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Jan 10 2017
by Amanda Morrison

3 College Students Respond to SeaWorld's New Killer Whale Show

By Amanda Morrison - Jan 10 2017

Sunday, January 8th, marked the final "One Ocean" show at SeaWorld in San Diego. The popular show has received increasing criticism in recent years for its poor treatment of orcas. Instead of continuing this show, SeaWorld claims to be producing a more educational, informative show in its place titled "Orca Encounter." Even though the name of the show is changing, many animal activists assert that the treatment of the killer whales will not.

A recent NPR article about the ordeal highlighted quotes from SeaWorld executives who claim that the new show will demonstrate "a series of more natural behaviors typical of killer whales in the wild." The SeaWorld-San Diego website now features a description of their "Killer Whale Presentation" as "educational."

Fresh U caught up with three animal-loving college freshmen from across the nation to ask them their opinion on SeaWorld-San Diego's claimed switch from an entertaining to educational performance. Their reactions are as follows.

Alec Hilton – Washington University, St. Louis – Anthropology, with an emphasis in Global Health and Environment 

"Orcas, like any animal, have natural tendencies that cannot be addressed properly in a captive setting. Captivity in a relatively small tank for their size creates a large amount of stress for the animal. This stress shortens the life considerably and allows the animal to be more susceptible to illnesses. Not only that, but the orcas at SeaWorld are forced to perform which creates more stress for the orca. It must not be forgotten that orcas are highly social animals which exist in pods of 20 individuals. This cannot be be replicated in a feasible manner for captivity...SeaWorld ending their shows in the San Diego park is a good first step to treating the intelligent dolphins correctly, but MANY more steps need to be taken in order to ensure that the orcas are being treated in a humane manner." *

Diana Pope – Bryn Mawr College – Political Science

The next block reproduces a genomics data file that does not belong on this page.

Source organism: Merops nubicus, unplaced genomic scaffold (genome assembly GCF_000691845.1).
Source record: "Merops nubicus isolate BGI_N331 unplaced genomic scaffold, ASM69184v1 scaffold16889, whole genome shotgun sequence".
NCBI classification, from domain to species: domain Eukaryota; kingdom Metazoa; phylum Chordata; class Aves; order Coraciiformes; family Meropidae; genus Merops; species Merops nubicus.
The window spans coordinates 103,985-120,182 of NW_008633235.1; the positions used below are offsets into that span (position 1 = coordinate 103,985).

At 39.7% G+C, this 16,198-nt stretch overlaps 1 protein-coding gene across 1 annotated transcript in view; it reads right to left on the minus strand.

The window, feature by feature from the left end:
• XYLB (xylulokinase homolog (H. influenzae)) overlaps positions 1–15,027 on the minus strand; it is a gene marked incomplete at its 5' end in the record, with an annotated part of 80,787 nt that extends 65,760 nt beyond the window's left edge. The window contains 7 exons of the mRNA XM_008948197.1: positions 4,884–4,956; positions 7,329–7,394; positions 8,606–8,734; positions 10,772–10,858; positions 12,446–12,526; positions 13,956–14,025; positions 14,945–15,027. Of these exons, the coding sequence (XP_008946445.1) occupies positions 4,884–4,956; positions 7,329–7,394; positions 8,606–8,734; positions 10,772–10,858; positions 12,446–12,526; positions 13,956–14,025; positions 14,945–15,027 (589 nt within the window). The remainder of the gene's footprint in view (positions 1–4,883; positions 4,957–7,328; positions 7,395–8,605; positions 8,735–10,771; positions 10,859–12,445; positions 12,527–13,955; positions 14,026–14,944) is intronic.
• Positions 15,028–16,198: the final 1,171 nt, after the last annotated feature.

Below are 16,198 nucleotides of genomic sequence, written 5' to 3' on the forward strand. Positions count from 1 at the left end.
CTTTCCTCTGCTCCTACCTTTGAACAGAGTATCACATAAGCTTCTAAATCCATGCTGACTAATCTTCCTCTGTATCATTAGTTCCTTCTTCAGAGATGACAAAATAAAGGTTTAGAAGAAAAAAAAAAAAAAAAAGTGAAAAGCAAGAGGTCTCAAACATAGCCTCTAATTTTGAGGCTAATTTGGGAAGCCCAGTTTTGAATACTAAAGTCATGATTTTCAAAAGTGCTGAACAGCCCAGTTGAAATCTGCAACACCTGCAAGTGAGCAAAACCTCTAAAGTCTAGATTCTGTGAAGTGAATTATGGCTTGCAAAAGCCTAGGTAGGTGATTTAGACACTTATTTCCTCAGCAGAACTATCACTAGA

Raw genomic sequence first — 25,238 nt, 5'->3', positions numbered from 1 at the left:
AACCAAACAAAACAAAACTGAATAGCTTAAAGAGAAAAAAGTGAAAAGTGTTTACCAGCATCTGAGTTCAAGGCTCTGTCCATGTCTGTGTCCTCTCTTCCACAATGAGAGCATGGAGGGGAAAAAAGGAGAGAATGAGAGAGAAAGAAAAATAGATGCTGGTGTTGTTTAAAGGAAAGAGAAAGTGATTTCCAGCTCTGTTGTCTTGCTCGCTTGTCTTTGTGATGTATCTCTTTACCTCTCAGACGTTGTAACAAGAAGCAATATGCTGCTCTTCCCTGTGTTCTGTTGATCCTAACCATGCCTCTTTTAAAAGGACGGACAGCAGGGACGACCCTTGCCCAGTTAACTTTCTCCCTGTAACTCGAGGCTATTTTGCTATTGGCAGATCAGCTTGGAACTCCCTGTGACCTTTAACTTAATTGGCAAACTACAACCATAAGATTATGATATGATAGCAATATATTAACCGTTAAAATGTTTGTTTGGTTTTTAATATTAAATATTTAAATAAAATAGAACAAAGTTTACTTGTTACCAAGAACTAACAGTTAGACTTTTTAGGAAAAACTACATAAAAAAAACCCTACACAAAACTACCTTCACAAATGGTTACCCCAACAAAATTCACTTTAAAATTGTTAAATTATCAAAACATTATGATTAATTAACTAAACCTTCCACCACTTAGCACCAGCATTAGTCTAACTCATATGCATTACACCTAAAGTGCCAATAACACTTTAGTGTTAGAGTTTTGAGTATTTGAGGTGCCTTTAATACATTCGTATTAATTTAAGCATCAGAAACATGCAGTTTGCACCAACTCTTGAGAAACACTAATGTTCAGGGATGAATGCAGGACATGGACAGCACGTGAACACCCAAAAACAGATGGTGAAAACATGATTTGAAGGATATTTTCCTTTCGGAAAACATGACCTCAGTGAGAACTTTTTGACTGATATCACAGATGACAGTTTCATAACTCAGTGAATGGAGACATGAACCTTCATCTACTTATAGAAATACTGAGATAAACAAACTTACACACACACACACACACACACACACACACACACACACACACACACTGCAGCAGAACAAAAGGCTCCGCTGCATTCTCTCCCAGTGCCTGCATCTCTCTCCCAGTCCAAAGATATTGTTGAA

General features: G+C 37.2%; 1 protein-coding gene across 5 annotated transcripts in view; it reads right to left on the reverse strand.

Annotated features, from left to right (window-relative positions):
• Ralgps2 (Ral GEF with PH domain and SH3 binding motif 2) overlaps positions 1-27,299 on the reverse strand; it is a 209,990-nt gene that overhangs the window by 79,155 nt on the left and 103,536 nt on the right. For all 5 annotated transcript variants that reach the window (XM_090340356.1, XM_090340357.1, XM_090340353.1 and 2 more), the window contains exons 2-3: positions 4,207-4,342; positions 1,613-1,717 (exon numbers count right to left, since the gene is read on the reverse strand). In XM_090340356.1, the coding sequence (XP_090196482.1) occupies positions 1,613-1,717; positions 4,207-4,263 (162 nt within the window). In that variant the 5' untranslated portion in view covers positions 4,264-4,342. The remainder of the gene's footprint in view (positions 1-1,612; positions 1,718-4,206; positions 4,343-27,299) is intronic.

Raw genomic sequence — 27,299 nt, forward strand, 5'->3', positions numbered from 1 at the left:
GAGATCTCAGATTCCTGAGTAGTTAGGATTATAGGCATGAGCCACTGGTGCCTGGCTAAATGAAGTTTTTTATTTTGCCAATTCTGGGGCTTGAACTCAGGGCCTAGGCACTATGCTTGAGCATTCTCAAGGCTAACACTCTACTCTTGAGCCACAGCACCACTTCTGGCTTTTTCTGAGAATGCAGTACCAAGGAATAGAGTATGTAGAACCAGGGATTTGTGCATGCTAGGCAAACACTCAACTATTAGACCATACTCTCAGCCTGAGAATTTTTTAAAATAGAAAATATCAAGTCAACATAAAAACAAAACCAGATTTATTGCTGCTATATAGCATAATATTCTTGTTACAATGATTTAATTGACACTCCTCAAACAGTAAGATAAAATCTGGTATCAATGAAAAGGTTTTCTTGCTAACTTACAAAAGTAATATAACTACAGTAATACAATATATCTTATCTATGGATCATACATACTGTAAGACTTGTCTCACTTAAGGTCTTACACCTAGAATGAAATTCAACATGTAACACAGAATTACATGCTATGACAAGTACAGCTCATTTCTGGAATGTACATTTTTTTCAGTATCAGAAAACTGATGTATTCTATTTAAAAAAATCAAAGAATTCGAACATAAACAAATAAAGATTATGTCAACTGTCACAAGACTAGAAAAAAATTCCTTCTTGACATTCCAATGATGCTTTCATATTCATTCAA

"I think it's imperative that SeaWorld stop the captivity of orcas. It's appalling that SeaWorld would risk both the lives of its orcas and trainers for the shows. Most of the orcas that are born into captivity can only live 5-10 years, which is a lot less than their normal lifespan. These organisms are psychologically traumatized after their time in SeaWorld, and deserve better treatment. Think about it: if you held a human in a bathtub like these orcas, wouldn't they go psychotic as well?"

Stephanie Bradshaw – University of British Columbia – Applied Animal Biology

"SeaWorld is not stopping the Orca shows, they are replacing them with what they claim to be 'educational' shows. I do not trust that this will improve the educational quality. SeaWorld has yet to admit that they repeatedly present false information on Orca behavior, lifespan, appearance, and more. Most importantly, SeaWorld is not addressing the claims of mistreatment outside their shows. The whales are not receiving any significantly improved care or environment, the only thing being changed is the presentation to the human audience; this perfectly reflects SeaWorld's focus: humans, not whales."

Hopefully, SeaWorld will prove its critics wrong, and improve the lives of the killer whales it uses to "educate" the animal-loving SeaWorld visitors.

Lead Image Credit: Pixabay

* Editor's Note: SeaWorld does not plan on ending their shows completely, just revamping them to be more "educational." For more information, see the aforementioned NPR article.
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Amanda Morrison - Temple University

Amanda Morrison is a freshman at Temple University studying Global Studies and Strategic Communication with minors in Community Development and Spanish. Her favorite past activities include being a nationally ranked debater and inspecting cocoa beans in Tanzania. Amanda loves reading, writing and eating Chick-fil-A. You can follow her on Twitter and Instagram @manders051.

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